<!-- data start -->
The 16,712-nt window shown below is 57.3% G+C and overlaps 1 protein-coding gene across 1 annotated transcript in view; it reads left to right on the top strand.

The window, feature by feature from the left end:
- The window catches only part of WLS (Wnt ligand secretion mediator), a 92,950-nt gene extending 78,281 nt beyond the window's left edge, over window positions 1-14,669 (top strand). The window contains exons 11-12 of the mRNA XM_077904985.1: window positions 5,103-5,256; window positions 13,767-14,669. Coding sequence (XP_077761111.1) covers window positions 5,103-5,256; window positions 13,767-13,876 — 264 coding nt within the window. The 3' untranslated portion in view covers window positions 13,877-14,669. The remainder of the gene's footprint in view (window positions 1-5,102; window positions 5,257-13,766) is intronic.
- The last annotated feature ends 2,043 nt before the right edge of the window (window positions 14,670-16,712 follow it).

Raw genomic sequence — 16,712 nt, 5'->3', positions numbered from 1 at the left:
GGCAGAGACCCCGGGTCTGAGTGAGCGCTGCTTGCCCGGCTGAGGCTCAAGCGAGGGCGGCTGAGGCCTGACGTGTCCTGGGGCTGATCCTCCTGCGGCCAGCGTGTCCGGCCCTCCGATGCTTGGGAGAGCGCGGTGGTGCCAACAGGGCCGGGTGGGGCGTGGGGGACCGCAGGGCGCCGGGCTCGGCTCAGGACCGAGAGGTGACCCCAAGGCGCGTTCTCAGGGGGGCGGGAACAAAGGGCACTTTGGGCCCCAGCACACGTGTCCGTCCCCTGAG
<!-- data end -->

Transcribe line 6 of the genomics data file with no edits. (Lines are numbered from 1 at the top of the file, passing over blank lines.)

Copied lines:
GGCAGAGACCCCGGGTCTGAGTGAGCGCTGCTTGCCCGGCTGAGGCTCAAGCGAGGGCGGCTGAGGCCTGACGTGTCCTGGGGCTGATCCTCCTGCGGCCAGCGTGTCCGGCCCTCCGATGCTTGGGAGAGCGCGGTGGTGCCAACAGGGCCGGGTGGGGCGTGGGGGACCGCAGGGCGCCGGGCTCGGCTCAGGACCGAGAGGTGACCCCAAGGCGCGTTCTCAGGGGGGCGGGAACAAAGGGCACTTTGGGCCCCAGCACACGTGTCCGTCCCCTGAG